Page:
Use these indicators to evaluating website credibility. If you don't find indicators of credibility, assume it is not credible, however, different information needs will require different types of sources. Ask you professor whether sources must be peer reviewed or not.
Note: as a college student you should never have to pay for information; if the library does not have what you need, it can most likely be requested.
- look for an "about us", "credits", or "biography" page to find authors and sources
- look for author's contact information and professional affiliations such as a university
- look up authors in WorldCat, Web of Science, or on Amazon to see if they are really an expert
- be sure not to confuse the author with the webmaster
- some websites, including government or organizational sites, will not list individual authors; in that case look at the domain suffix for clues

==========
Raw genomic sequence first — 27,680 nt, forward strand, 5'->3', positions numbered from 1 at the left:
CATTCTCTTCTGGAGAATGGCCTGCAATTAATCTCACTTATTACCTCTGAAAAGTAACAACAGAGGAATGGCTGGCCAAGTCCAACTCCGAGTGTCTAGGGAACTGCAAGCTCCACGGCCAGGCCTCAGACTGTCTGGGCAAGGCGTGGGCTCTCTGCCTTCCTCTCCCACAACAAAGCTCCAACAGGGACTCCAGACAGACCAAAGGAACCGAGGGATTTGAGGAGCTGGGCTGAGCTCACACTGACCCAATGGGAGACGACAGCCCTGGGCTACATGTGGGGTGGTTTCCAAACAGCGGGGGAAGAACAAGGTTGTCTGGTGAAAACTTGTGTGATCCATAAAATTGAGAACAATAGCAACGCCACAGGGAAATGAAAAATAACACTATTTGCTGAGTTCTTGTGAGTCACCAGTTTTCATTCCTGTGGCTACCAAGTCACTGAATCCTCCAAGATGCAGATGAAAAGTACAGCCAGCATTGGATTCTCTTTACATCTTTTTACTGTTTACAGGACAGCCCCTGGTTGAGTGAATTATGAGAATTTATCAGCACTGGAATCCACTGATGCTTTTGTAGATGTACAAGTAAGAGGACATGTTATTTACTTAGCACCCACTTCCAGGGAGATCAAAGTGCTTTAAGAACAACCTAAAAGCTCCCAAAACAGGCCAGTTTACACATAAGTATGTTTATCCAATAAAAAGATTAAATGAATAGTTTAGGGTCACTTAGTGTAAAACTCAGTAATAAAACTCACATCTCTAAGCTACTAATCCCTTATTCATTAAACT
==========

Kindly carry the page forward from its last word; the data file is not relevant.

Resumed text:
- domain ownership can be informative as to possible bias or purpose
- look up a domain's owner at whois.net
- the domain suffix (eg., .com) can be an indicator of a website's purpose
||Type of Website
This is the most generic suffix. It is used for advertising, shopping, news, blogs, and much more. This suffix does not indicate (or rule out) credibility.
||Be aware that institutions do not always endorse the views published by students or faculty.
||Government agencies publish legislation, census information, tax forms, and other credible resources.
||Non-profits publish to promote their own causes, but in actuality anyone can own a .org domain.
- note that these are not the only domain suffixes in existence; country-specific suffixes can also be useful (eg,. .ca, .uk)
- is the website educational or a public resource provided by a government or reputable organization?
- is the website trying to sell something or promote a viewpoint?
- is the website a hoax or satire?
- look for updates or revision dates
- avoid undated or un-maintained websites
- be wary of undated information on any website
- avoid websites with dead links